So you’ve decided to take the plunge into studying piano. Maybe it’s been a lifelong dream and now is the perfect time in your life to finally begin, or maybe you had lessons as a child and always regretted quitting. Or perhaps your children want to take lessons and you’d like to learn alongside them in order to help them with their practice.
Whatever your reasons for starting, it can be a bit tricky at first figuring out what instrument to buy. And there’s no one-size-fits-all answer – as there are many reasons for starting piano, there are also just as many options that may work for you. In this article, I’m going to show you the different options and the pros and cons for each and hopefully help you to narrow down the possibilities.
Acoustic or Digital
First of all, it’s best to discover if a digital or acoustic is best for you, then narrow it down from there to specific types. So let’s define these terms a bit: “Acoustic” refers to a piano that is strictly mechanical and does not require electricity to function. “Digital” refers to an electric instrument that attempts to imitate an acoustic piano’s sound and feel to varying degrees of success.
Acoustic pianos are the standard for the instrument, and so one could potentially have the best experience playing one of these – depending on the quality and if it is well-maintained. You have two main body types to choose from: upright and grand. Uprights are smaller and can usually fit into most homes fairly easily. The taller the upright, the longer the strings and thus the louder and potential for higher quality sound. Subsequently the shortest of the uprights, known as a “spinet”, is going to have a quieter sound and less depth of sound. However, whether you go with a 48” upright or a spinet, good quality instruments can be had at every level. So can bad quality, but more on this later.
The other body type, grands, are the more luxurious looking of the two, in my opinion. It’s what you think of when you imagine a concert pianist, or what some dream of having in their living room someday. They are long, ranging from 4’ up to around 9’ long. The longer the piano, the longer the strings and the better potential for quality of sound as well as volume. They usually don’t have more keys than an upright (88 keys total), but there are some models that do add more notes in the bass. But generally, the width of the instrument will be roughly the same as an upright, it’s just the length that can be tough to contend with. But if you have the space, the action of a grand piano will generally be more satisfying than an upright action. They are different, and while beautiful music can be made on both body styles, a grand piano action is generally considered superior to an upright.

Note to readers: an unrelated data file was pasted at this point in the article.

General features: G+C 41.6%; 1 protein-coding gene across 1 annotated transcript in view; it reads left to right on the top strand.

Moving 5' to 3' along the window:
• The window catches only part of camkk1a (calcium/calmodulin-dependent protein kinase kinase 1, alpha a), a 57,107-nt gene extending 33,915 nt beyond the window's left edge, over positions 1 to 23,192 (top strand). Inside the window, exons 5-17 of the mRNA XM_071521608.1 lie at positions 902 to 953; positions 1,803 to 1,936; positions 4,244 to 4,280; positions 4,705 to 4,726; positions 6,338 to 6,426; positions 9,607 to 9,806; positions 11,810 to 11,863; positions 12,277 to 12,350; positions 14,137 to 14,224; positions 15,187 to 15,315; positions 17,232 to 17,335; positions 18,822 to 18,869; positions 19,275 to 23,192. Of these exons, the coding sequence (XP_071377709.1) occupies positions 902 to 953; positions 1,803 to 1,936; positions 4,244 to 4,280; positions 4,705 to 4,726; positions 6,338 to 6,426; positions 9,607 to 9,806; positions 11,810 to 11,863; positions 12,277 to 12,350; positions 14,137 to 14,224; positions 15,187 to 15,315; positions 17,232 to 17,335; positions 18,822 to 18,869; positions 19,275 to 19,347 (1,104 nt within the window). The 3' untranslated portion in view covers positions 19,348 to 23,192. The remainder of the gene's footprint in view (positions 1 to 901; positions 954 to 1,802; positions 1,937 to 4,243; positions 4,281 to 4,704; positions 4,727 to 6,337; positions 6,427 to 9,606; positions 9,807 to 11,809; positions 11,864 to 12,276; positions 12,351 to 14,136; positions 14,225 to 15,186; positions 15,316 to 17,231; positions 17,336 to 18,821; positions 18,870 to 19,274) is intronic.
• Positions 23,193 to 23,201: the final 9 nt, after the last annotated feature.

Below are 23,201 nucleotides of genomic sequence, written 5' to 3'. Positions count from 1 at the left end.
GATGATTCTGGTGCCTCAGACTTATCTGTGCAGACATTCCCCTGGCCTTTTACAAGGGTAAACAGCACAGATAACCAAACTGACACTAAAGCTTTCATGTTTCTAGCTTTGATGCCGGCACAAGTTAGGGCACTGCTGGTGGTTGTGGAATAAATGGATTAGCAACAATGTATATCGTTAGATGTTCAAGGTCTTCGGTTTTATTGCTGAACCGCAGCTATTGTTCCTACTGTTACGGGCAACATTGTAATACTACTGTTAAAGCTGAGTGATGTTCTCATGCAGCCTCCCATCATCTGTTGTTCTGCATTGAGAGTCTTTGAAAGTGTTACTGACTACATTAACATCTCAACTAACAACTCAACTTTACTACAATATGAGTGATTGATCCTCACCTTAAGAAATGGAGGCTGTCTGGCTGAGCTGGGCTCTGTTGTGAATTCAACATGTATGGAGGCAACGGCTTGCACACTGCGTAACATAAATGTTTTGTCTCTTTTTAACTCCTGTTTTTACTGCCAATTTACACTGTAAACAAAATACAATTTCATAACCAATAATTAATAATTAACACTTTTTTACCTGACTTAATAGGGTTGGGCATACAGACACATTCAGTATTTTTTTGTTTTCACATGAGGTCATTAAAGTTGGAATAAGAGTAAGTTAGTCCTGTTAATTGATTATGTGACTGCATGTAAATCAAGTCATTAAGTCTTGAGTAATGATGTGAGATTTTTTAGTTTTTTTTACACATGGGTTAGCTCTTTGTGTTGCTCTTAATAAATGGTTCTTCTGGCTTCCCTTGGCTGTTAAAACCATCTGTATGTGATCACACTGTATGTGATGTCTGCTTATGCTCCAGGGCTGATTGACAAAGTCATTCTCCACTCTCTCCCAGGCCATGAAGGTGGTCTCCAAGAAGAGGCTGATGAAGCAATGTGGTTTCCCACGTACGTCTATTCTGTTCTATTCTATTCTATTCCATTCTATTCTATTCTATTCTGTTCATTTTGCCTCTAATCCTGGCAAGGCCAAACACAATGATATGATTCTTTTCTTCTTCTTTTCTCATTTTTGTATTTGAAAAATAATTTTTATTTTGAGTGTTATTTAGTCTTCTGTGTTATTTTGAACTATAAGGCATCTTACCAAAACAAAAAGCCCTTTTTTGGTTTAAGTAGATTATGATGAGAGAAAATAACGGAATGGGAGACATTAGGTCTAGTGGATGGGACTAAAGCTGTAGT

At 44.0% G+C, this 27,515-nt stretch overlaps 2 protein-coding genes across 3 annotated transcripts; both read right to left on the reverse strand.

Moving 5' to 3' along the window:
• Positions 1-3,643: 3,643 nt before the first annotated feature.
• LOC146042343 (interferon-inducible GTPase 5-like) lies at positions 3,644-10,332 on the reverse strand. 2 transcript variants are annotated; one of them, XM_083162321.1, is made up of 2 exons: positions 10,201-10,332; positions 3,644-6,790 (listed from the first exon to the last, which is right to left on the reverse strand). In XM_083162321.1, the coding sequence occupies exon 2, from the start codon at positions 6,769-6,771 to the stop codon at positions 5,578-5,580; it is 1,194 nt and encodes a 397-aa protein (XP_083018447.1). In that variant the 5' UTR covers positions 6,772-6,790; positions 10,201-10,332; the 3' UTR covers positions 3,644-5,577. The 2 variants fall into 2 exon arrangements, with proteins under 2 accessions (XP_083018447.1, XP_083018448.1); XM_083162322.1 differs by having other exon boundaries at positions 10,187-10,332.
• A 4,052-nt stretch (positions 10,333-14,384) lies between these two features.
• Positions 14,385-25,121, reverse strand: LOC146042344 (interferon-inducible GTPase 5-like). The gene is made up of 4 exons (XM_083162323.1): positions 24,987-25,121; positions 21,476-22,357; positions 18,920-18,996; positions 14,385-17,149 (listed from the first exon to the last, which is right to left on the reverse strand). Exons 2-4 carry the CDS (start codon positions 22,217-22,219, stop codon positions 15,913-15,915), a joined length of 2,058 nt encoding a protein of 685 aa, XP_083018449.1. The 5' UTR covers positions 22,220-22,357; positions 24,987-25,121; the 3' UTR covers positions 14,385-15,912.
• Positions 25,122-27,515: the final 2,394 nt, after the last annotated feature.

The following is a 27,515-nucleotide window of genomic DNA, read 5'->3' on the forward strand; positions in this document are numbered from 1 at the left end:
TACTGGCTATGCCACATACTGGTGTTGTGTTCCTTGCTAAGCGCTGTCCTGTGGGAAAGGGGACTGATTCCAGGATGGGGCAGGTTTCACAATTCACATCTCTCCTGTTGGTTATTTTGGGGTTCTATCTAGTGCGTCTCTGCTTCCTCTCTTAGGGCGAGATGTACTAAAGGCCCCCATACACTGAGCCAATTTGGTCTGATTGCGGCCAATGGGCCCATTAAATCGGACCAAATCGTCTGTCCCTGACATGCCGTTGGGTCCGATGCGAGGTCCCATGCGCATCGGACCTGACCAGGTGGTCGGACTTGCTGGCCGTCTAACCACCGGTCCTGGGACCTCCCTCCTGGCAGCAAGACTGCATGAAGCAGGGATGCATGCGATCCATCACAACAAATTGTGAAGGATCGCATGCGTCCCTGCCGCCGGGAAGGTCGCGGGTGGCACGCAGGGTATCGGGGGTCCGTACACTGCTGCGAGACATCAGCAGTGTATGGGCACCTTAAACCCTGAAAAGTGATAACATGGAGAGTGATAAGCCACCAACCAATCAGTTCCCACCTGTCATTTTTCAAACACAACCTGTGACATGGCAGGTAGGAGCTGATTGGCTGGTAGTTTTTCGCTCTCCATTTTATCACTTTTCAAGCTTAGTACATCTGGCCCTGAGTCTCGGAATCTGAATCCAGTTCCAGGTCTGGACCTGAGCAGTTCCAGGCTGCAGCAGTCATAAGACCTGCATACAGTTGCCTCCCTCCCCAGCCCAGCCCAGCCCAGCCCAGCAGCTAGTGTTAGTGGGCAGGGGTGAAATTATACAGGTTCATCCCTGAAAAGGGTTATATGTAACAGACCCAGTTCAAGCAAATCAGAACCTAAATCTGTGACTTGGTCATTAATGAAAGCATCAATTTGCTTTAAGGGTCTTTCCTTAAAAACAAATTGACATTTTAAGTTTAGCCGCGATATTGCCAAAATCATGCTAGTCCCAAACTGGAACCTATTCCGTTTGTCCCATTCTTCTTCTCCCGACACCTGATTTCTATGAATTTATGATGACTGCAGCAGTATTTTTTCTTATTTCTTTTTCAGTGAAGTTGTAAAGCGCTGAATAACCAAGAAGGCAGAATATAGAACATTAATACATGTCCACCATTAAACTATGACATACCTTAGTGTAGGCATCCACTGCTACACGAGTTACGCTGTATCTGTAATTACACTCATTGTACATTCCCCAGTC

Here’s a summary for each body type:
- Easier to fit into your home, having a much smaller footprint than grands
- Not as much of a focal point in a room – they can blend in pretty well with most other furniture
- Generally more affordable than grands. You can get a good used upright for $300 or maybe even free, but grands will generally cost $4,000 – $120,000 or more!
- Have a superior action to uprights
- Usually a better quality sound than uprights
- Generally a nicer style furniture-wise than uprights
- Expect to spend at least $4,000 for a very small grand
With all acoustics there are some drawbacks, and some of these may be deal-breakers for you. They require regular maintenance by a knowledgable piano technician or tuner. This means that at least once per year, or twice if your climate has big humidity swings, you will need to have a tech come out and tune the instrument and do minor adjustments to the regulation and pedals. Each tuning cost varies widely depending on your area, but expect it to be around $120 each visit. They also do need to be regulated, which is something that is less frequently done, or the felt over time on the hammers and bushings will pack down and need to be replaced. This can get quite costly, but well worth extending the life of your instrument and your enjoyment. Luckily, this isn’t needed very often – maybe 2-3 times over the life of the instrument.
With a digital piano, you can literally plug it in and start playing. There’s no maintenance, or very little (there may be repairs from wear and tear over the years). For many pianists, this low maintenance factor is huge!
I live in Florida during the school year, and in Wisconsin during the summers. It’s hardly worth having an acoustic in my WI home when I’m only there 3 months out of the year. Not to mention the humidity changes during the year would largely be unregulated when I’m not around – wreaking havoc on an acoustic piano’s sound board. So having a digital is ideal for me when I’m up here.
Also, moving acoustics can be costly and generally better left to a professional piano mover. So if you need to move around a bit, an acoustic might not be the best piano at this time. Most digitals can be moved by 1 or 2 people fairly easily, depending on the body style (see below for info about body styles).
Another consideration is the sound. While acoustics can achieve the most satisfying piano sound available, it also carries through walls quite well. This can be a problem for those of you in condos and apartments. It’s not impossible, however, but it would most likely require you to have a conversation with neighbors not only next to you, but below and above you to work out any concerns ahead of time to find the best practice times that would work. You may be lucky and have some neighbors that want to play too, or have their own instruments or love piano and so it wouldn’t be a big deal. But it is often a concern. If you have neighbors that you know would hate it, then perhaps a digital would be a better solution for you.